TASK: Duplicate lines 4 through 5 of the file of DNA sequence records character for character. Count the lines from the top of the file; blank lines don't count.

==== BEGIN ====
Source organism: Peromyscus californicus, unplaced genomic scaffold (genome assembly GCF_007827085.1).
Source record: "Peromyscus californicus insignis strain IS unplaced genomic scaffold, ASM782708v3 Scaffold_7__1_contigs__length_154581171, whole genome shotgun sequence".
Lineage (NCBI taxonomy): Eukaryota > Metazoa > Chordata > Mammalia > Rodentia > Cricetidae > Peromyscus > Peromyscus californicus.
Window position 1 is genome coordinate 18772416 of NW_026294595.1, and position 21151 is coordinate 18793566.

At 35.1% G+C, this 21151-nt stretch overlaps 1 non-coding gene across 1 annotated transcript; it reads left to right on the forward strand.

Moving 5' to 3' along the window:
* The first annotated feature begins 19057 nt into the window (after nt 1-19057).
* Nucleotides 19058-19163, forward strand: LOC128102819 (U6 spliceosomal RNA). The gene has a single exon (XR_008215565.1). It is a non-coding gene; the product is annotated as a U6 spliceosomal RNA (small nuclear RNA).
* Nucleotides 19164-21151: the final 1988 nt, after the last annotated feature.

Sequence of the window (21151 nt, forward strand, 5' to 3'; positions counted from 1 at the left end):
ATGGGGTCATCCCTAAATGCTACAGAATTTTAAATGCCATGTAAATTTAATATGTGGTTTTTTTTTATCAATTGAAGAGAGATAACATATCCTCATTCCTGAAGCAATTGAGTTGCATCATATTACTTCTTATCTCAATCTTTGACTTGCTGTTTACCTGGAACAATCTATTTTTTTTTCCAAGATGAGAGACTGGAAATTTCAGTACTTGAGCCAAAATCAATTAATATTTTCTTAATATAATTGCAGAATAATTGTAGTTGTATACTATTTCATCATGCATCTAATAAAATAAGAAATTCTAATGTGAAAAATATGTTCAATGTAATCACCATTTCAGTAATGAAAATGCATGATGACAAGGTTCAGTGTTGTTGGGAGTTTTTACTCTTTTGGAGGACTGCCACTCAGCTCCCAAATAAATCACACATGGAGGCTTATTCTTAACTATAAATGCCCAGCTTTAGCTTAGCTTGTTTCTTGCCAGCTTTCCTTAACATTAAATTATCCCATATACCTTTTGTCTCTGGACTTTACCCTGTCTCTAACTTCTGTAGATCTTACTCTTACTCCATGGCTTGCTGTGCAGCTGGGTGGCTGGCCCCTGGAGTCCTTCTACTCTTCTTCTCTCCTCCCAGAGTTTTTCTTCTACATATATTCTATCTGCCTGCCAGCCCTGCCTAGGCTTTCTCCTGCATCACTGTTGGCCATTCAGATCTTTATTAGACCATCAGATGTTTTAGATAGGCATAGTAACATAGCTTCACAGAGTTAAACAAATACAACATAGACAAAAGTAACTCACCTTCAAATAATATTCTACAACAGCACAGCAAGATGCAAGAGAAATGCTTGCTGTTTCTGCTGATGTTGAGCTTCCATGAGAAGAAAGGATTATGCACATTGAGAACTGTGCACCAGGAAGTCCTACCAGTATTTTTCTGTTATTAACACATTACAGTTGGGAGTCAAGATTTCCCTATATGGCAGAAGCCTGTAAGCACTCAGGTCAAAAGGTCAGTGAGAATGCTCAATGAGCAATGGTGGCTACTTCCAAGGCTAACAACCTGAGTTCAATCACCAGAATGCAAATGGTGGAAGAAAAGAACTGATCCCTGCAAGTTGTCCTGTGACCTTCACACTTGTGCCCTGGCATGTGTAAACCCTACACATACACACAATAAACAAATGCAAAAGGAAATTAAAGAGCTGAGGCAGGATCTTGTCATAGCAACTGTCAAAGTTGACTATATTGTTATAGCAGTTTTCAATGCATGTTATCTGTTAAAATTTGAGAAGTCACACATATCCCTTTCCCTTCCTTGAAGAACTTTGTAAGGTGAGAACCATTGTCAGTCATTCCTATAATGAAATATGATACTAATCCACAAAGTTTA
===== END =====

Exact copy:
Window position 1 is genome coordinate 18772416 of NW_026294595.1, and position 21151 is coordinate 18793566.

At 35.1% G+C, this 21151-nt stretch overlaps 1 non-coding gene across 1 annotated transcript; it reads left to right on the forward strand.